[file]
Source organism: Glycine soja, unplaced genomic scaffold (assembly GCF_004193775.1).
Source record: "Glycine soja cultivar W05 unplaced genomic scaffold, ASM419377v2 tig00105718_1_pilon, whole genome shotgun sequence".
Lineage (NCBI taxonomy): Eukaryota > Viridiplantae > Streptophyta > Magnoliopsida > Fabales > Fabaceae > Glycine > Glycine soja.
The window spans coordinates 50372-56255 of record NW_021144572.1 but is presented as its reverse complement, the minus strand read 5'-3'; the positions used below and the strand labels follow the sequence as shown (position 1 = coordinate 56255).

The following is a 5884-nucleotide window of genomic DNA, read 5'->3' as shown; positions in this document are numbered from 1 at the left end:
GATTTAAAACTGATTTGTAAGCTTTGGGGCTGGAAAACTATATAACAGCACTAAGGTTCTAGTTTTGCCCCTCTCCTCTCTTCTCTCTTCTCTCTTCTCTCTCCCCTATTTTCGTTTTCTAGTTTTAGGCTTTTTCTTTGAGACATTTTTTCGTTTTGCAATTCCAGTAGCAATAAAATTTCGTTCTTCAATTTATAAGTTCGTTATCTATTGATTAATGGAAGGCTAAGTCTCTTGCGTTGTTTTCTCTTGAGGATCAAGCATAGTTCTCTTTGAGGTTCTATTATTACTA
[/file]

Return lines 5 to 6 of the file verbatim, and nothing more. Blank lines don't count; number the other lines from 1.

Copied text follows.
The following is a 5884-nucleotide window of genomic DNA, read 5'->3' as shown; positions in this document are numbered from 1 at the left end:
GATTTAAAACTGATTTGTAAGCTTTGGGGCTGGAAAACTATATAACAGCACTAAGGTTCTAGTTTTGCCCCTCTCCTCTCTTCTCTCTTCTCTCTTCTCTCTCCCCTATTTTCGTTTTCTAGTTTTAGGCTTTTTCTTTGAGACATTTTTTCGTTTTGCAATTCCAGTAGCAATAAAATTTCGTTCTTCAATTTATAAGTTCGTTATCTATTGATTAATGGAAGGCTAAGTCTCTTGCGTTGTTTTCTCTTGAGGATCAAGCATAGTTCTCTTTGAGGTTCTATTATTACTA